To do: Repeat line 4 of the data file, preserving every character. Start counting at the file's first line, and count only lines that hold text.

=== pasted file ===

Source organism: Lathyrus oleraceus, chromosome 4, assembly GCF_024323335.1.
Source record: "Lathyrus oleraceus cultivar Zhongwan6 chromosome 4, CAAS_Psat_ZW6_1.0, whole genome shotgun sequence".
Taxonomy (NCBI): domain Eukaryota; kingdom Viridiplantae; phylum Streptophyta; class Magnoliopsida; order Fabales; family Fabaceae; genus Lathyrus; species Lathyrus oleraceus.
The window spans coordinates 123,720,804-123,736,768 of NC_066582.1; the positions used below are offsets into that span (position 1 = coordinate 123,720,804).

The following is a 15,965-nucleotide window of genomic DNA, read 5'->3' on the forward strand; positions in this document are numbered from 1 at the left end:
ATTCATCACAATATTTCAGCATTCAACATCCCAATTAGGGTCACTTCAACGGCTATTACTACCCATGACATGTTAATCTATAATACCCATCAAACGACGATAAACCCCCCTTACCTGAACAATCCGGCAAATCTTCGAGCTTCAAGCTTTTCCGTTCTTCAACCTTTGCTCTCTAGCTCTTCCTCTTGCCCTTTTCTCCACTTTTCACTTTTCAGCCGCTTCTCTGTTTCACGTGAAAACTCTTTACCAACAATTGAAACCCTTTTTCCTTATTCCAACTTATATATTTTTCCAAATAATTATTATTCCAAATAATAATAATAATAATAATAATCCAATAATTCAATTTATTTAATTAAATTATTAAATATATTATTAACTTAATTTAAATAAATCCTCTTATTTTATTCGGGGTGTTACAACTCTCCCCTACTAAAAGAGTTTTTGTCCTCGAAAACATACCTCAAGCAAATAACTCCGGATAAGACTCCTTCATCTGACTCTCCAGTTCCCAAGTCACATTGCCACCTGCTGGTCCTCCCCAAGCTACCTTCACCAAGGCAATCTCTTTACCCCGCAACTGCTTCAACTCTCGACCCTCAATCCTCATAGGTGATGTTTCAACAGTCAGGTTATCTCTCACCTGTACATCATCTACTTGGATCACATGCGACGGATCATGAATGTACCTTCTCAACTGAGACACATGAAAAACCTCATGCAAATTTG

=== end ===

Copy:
The window spans coordinates 123,720,804-123,736,768 of NC_066582.1; the positions used below are offsets into that span (position 1 = coordinate 123,720,804).